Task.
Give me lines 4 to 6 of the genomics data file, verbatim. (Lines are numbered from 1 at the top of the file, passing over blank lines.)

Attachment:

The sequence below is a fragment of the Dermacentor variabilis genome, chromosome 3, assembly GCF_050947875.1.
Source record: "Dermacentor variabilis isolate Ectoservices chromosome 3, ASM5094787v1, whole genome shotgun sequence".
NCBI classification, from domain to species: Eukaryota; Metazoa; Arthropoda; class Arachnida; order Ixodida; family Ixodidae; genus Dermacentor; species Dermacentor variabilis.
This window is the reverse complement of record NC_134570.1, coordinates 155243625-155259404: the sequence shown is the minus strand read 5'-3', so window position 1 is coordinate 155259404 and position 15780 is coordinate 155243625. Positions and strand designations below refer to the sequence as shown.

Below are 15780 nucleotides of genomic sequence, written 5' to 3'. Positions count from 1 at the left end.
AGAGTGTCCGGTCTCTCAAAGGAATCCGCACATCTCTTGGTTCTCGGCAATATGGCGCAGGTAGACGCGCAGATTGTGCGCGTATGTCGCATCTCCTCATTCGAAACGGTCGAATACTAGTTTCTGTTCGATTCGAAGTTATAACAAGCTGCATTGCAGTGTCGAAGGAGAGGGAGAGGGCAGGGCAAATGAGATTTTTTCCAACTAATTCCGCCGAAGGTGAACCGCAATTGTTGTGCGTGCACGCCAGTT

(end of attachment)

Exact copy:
This window is the reverse complement of record NC_134570.1, coordinates 155243625-155259404: the sequence shown is the minus strand read 5'-3', so window position 1 is coordinate 155259404 and position 15780 is coordinate 155243625. Positions and strand designations below refer to the sequence as shown.

Below are 15780 nucleotides of genomic sequence, written 5' to 3'. Positions count from 1 at the left end.
AGAGTGTCCGGTCTCTCAAAGGAATCCGCACATCTCTTGGTTCTCGGCAATATGGCGCAGGTAGACGCGCAGATTGTGCGCGTATGTCGCATCTCCTCATTCGAAACGGTCGAATACTAGTTTCTGTTCGATTCGAAGTTATAACAAGCTGCATTGCAGTGTCGAAGGAGAGGGAGAGGGCAGGGCAAATGAGATTTTTTCCAACTAATTCCGCCGAAGGTGAACCGCAATTGTTGTGCGTGCACGCCAGTT